Longer Term Effects of Head Start
Little is known about the long-term effects of participation in Head Start. This paper draws on unique non-experimental data from the Panel Study of Income Dynamics to provide new evidence on the effects of participation in Head Start on schooling attainment, earnings, and criminal behavior. Among whites, participation in Head Start is associated with a significantly increased probability of completing high school and attending college, and the authors find some evidence of elevated earnings in one's early twenties. African Americans who participated in Head Start are significantly less likely to have been charged or convicted of a crime.
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|Date of creation:||2000|
|Date of revision:|
|Contact details of provider:|| Postal: RAND, Labor and Population Program, 1776 Main Street, P.O. Box 2138 Santa Monica, CA 90407-2138.|
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- Thomas, D. & Currie, J., 1993.
"Does Head Start Make a Difference?,"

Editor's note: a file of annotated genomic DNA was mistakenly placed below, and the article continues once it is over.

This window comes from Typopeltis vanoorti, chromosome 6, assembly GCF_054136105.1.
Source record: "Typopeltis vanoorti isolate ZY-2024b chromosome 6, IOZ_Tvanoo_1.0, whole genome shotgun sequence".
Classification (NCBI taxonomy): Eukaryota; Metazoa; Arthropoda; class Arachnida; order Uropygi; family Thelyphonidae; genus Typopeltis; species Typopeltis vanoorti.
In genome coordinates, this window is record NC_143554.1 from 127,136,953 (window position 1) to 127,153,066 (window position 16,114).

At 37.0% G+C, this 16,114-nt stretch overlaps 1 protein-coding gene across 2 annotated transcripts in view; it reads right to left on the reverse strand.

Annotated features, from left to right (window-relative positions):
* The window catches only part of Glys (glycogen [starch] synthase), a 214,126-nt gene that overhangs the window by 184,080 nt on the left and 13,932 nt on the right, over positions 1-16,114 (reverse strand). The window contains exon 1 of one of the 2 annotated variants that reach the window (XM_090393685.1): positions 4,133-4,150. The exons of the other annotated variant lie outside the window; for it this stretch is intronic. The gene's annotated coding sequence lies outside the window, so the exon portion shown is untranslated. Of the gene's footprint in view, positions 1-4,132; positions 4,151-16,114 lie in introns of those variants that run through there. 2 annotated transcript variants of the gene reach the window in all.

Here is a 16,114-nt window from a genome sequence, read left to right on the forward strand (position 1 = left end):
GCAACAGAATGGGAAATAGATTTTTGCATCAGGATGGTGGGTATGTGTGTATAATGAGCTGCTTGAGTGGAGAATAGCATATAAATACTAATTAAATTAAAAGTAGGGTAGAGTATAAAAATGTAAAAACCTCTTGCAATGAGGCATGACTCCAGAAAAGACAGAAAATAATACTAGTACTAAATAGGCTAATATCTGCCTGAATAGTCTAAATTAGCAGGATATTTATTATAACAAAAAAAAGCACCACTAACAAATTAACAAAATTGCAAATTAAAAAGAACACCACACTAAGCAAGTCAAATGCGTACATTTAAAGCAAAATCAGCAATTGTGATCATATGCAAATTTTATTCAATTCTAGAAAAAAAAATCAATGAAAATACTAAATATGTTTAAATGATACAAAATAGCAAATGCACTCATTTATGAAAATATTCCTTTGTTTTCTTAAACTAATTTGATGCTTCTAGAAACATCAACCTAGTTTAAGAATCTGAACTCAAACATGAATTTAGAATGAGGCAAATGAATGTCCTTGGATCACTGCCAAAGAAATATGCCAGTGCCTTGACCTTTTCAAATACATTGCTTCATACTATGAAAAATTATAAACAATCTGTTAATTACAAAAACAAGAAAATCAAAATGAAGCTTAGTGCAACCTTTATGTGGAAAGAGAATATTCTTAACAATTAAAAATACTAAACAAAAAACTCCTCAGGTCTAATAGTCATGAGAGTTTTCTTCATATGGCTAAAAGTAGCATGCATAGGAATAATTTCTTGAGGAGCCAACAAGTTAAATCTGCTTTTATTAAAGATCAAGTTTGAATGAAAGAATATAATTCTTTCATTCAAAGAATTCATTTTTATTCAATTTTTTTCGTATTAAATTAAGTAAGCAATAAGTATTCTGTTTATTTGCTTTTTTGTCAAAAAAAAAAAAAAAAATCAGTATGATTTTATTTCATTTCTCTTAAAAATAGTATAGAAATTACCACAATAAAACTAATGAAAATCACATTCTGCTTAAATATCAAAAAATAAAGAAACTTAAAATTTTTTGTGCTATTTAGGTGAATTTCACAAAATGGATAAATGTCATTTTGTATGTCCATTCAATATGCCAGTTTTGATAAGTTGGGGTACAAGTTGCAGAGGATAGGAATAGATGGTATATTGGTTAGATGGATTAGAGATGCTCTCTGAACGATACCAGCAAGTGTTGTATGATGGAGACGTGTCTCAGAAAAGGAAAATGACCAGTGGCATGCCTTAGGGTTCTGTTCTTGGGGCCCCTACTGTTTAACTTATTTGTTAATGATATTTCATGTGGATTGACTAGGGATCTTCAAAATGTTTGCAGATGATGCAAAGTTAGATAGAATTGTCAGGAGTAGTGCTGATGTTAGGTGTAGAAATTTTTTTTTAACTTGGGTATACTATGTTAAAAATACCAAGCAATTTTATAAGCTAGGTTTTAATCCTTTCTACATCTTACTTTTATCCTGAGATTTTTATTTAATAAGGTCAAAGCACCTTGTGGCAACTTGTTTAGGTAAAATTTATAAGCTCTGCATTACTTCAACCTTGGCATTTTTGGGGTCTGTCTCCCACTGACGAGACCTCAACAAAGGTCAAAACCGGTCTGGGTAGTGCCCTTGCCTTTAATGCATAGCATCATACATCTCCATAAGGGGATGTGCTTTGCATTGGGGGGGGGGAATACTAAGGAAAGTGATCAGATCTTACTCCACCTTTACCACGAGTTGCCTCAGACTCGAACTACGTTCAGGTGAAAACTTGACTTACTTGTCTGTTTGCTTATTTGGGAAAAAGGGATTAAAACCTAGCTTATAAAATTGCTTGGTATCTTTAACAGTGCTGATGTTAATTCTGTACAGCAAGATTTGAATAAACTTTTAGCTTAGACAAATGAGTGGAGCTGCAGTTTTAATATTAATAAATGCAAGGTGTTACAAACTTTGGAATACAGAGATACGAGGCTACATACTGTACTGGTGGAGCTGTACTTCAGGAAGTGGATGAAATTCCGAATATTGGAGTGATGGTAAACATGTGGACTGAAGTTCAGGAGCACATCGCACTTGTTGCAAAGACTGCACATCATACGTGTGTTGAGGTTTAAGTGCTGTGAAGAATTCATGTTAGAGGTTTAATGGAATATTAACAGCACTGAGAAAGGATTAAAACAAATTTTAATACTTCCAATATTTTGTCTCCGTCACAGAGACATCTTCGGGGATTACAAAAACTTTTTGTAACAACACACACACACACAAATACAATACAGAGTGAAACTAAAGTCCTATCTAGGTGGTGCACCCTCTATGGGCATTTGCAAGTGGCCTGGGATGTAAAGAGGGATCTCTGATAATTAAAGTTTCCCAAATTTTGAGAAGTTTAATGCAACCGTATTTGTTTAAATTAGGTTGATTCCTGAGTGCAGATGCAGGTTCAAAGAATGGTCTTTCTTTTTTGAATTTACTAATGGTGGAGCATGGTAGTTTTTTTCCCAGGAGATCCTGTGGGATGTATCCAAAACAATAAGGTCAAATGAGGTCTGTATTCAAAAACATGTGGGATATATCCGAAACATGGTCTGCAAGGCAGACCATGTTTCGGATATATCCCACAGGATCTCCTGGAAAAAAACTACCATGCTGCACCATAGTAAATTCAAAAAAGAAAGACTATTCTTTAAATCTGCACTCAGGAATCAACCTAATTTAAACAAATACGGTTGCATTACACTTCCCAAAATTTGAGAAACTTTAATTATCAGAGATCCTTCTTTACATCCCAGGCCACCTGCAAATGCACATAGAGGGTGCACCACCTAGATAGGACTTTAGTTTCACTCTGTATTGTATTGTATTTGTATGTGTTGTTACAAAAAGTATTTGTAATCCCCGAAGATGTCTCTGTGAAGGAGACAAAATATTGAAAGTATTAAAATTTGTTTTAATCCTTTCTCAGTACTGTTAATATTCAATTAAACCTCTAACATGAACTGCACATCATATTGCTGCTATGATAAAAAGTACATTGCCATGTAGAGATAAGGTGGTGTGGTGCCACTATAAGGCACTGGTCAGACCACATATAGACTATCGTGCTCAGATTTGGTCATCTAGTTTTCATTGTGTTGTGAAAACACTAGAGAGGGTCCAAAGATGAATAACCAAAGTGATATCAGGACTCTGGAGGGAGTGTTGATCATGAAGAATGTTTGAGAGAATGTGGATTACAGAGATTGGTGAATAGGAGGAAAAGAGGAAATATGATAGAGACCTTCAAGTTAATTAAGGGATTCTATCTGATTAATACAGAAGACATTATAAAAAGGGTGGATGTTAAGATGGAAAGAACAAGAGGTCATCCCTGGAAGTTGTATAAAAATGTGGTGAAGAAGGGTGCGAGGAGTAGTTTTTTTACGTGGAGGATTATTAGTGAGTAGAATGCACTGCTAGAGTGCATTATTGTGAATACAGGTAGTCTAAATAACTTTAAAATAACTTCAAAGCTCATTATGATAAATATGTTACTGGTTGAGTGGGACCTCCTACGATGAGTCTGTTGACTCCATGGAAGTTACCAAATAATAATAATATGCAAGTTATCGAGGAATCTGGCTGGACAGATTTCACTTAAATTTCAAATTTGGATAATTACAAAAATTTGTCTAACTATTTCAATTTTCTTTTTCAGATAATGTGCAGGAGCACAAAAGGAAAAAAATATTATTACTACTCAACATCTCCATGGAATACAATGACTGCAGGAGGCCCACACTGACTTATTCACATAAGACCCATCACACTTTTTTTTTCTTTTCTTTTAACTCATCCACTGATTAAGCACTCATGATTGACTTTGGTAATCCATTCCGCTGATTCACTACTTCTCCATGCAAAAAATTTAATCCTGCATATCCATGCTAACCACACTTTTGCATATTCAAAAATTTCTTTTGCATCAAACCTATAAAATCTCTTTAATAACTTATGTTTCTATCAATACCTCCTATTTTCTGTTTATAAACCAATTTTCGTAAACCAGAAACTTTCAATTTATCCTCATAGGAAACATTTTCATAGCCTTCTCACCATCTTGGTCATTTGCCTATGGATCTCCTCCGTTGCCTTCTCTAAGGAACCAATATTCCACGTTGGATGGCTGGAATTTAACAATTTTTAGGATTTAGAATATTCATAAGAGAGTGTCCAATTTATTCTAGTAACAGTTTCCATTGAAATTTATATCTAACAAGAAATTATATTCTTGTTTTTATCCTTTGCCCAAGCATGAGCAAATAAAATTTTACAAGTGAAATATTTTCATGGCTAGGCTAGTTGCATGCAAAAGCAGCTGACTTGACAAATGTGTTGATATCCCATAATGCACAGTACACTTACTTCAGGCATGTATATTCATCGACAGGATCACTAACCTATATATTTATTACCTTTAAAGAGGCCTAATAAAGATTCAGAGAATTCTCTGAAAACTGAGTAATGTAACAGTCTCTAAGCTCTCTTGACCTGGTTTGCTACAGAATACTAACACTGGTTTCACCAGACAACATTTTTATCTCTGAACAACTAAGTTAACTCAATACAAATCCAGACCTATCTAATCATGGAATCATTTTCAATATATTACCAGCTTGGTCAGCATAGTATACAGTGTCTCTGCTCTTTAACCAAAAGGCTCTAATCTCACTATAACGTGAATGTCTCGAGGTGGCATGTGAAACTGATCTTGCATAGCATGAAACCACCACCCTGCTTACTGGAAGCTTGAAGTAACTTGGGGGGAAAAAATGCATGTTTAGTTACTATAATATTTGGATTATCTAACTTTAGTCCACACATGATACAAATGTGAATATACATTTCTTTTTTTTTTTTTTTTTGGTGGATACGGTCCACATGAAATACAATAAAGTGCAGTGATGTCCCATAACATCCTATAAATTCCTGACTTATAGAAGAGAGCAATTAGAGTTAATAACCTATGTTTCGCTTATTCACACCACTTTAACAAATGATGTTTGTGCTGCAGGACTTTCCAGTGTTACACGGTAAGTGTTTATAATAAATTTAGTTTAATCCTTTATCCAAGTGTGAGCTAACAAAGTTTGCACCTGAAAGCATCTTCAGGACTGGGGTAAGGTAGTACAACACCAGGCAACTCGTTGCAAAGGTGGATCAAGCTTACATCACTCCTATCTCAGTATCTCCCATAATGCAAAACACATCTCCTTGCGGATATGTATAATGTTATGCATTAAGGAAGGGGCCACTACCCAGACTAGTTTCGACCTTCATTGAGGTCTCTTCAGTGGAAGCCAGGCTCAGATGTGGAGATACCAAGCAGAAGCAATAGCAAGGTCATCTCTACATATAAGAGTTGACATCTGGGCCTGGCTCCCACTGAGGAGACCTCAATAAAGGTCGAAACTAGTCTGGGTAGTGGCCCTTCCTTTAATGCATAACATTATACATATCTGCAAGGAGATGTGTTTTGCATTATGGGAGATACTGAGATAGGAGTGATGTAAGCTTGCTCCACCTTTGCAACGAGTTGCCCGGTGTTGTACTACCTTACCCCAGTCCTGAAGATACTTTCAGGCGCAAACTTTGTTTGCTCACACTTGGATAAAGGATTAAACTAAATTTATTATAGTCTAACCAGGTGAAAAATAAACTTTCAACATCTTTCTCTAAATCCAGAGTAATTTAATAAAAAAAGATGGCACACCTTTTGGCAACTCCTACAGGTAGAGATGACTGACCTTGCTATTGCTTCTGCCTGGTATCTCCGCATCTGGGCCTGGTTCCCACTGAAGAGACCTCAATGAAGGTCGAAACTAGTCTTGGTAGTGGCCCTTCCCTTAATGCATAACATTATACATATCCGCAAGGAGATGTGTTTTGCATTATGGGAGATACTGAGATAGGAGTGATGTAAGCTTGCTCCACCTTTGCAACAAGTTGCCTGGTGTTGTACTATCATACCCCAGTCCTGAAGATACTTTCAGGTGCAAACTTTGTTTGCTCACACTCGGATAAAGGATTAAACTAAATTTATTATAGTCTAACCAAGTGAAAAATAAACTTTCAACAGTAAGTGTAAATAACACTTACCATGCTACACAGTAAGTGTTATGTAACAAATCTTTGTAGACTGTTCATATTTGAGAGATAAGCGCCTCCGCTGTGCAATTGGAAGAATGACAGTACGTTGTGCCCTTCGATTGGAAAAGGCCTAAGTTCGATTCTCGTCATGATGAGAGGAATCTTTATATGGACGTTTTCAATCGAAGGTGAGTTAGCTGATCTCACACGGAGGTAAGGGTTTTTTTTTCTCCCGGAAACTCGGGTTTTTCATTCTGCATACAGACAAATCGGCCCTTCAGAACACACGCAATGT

694, Yale - Economic Growth Center.
- Janet Currie, 2001. "Early Childhood Education Programs," Journal of Economic Perspectives, American Economic Association, vol. 15(2), pages 213-238, Spring.
- Janet Currie & Duncan Thomas, 1996.
"Does Head Start Help Hispanic Children?,"
NBER Working Papers
5805, National Bureau of Economic Research, Inc.
- J. A. Temple & A. J. Reynolds & W. T. Miedel, . "Can Early Intervention Prevent High School Dropout? Evidence from the Chicago Child-Parent Centers," Institute for Research on Poverty Discussion Papers 1180-98, University of Wisconsin Institute for Research on Poverty.
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